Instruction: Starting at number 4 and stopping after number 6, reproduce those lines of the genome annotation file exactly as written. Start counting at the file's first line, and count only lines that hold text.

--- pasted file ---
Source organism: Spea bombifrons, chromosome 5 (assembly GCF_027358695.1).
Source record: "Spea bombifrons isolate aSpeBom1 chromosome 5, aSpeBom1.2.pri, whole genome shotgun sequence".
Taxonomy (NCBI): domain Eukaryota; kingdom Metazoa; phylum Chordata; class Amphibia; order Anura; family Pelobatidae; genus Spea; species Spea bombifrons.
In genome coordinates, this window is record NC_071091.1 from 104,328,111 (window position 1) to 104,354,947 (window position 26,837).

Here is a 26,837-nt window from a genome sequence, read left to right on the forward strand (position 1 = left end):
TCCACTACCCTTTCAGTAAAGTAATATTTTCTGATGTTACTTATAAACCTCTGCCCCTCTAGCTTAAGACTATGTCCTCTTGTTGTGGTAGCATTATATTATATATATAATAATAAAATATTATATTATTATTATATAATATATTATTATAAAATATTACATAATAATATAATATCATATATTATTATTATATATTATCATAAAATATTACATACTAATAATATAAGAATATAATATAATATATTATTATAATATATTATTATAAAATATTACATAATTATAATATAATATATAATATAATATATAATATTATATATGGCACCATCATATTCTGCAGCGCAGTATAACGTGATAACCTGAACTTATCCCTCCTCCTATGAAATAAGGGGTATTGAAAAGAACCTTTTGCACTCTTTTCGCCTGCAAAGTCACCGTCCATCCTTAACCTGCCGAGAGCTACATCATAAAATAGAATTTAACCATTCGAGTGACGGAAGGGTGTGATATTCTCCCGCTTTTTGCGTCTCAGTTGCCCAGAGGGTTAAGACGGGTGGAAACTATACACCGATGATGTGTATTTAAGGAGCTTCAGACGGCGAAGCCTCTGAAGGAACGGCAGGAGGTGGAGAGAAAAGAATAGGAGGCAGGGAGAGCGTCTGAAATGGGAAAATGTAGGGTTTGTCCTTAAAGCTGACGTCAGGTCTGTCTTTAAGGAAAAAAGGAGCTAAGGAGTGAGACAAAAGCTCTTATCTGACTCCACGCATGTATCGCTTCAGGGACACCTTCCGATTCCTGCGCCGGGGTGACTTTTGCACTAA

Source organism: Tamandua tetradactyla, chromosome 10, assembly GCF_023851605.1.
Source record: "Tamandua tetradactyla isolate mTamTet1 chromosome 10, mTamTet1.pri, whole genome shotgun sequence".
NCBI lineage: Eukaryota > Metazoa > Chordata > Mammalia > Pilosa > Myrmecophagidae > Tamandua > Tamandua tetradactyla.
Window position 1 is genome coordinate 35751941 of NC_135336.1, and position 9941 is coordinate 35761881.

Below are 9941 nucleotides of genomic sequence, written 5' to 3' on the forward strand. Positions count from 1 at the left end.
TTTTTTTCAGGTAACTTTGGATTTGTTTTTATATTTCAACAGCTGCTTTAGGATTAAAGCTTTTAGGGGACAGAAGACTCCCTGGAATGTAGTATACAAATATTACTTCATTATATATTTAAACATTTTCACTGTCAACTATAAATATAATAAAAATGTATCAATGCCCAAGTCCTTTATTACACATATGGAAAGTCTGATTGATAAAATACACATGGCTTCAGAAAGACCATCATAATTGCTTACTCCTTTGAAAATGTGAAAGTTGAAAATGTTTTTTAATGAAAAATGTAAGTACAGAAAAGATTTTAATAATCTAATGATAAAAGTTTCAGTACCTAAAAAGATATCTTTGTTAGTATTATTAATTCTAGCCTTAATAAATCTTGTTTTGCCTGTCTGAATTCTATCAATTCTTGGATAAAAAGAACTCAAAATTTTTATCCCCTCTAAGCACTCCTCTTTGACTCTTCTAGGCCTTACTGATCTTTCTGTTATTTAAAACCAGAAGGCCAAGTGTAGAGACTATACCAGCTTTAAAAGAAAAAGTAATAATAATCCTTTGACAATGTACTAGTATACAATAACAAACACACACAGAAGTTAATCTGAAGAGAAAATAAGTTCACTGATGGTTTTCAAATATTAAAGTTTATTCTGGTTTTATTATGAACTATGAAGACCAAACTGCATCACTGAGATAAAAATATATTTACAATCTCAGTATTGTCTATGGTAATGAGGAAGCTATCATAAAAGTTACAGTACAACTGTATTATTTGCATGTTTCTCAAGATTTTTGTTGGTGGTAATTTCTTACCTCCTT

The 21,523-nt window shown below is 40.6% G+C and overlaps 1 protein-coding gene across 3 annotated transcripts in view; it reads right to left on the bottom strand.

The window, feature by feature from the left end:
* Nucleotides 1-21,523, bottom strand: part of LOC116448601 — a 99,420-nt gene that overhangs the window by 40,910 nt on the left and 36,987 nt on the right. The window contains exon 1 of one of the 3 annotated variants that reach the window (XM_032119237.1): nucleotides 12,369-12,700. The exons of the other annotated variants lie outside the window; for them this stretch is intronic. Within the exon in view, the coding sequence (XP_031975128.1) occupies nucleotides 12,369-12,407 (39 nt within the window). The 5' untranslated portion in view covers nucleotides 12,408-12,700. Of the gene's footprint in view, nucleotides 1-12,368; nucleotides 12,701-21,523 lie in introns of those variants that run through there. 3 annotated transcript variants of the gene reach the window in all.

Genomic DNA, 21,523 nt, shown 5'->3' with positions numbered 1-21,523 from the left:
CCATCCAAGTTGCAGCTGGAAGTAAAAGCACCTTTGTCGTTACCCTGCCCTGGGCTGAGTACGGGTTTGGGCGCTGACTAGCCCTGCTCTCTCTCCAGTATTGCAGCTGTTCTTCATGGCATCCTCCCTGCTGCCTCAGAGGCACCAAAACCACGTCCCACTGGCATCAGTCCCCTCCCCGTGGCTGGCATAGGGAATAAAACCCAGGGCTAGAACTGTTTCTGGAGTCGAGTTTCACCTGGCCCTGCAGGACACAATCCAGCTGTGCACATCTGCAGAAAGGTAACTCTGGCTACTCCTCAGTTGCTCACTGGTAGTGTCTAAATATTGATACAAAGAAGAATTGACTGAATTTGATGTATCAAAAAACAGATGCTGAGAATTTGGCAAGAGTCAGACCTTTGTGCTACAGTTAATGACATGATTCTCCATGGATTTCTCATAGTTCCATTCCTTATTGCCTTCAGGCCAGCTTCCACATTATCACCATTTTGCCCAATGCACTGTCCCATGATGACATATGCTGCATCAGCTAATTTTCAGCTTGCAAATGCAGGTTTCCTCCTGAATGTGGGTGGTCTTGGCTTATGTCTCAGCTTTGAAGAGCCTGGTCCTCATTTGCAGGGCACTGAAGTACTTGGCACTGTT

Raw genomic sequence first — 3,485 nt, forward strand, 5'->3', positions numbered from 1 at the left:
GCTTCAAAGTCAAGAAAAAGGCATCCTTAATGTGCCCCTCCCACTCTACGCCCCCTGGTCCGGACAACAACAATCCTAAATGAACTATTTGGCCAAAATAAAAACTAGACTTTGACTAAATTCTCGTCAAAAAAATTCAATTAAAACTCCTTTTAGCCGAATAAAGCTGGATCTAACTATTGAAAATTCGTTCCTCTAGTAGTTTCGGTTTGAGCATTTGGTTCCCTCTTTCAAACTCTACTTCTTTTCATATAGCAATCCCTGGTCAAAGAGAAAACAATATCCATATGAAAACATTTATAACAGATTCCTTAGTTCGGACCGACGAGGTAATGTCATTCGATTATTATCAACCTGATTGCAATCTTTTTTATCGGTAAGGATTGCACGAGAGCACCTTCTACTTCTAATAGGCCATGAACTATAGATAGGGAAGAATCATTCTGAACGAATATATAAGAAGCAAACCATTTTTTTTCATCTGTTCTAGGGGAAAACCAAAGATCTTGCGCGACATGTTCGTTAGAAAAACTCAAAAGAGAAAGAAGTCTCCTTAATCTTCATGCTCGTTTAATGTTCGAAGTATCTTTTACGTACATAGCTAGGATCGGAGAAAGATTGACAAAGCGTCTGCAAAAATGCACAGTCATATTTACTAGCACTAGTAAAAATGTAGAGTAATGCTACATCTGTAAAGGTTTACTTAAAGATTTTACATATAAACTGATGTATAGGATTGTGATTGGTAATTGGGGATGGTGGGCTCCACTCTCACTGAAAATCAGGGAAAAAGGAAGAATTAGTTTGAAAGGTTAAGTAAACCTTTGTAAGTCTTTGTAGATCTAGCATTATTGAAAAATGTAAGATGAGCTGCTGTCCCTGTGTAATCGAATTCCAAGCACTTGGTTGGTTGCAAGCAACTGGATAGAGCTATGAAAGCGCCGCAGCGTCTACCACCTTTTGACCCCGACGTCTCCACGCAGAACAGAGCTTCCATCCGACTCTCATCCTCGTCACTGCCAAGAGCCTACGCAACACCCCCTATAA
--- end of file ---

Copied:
In genome coordinates, this window is record NC_071091.1 from 104,328,111 (window position 1) to 104,354,947 (window position 26,837).

Here is a 26,837-nt window from a genome sequence, read left to right on the forward strand (position 1 = left end):
TCCACTACCCTTTCAGTAAAGTAATATTTTCTGATGTTACTTATAAACCTCTGCCCCTCTAGCTTAAGACTATGTCCTCTTGTTGTGGTAGCATTATATTATATATATAATAATAAAATATTATATTATTATTATATAATATATTATTATAAAATATTACATAATAATATAATATCATATATTATTATTATATATTATCATAAAATATTACATACTAATAATATAAGAATATAATATAATATATTATTATAATATATTATTATAAAATATTACATAATTATAATATAATATATAATATAATATATAATATTATATATGGCACCATCATATTCTGCAGCGCAGTATAACGTGATAACCTGAACTTATCCCTCCTCCTATGAAATAAGGGGTATTGAAAAGAACCTTTTGCACTCTTTTCGCCTGCAAAGTCACCGTCCATCCTTAACCTGCCGAGAGCTACATCATAAAATAGAATTTAACCATTCGAGTGACGGAAGGGTGTGATATTCTCCCGCTTTTTGCGTCTCAGTTGCCCAGAGGGTTAAGACGGGTGGAAACTATACACCGATGATGTGTATTTAAGGAGCTTCAGACGGCGAAGCCTCTGAAGGAACGGCAGGAGGTGGAGAGAAAAGAATAGGAGGCAGGGAGAGCGTCTGAAATGGGAAAATGTAGGGTTTGTCCTTAAAGCTGACGTCAGGTCTGTCTTTAAGGAAAAAAGGAGCTAAGGAGTGAGACAAAAGCTCTTATCTGACTCCACGCATGTATCGCTTCAGGGACACCTTCCGATTCCTGCGCCGGGGTGACTTTTGCACTAA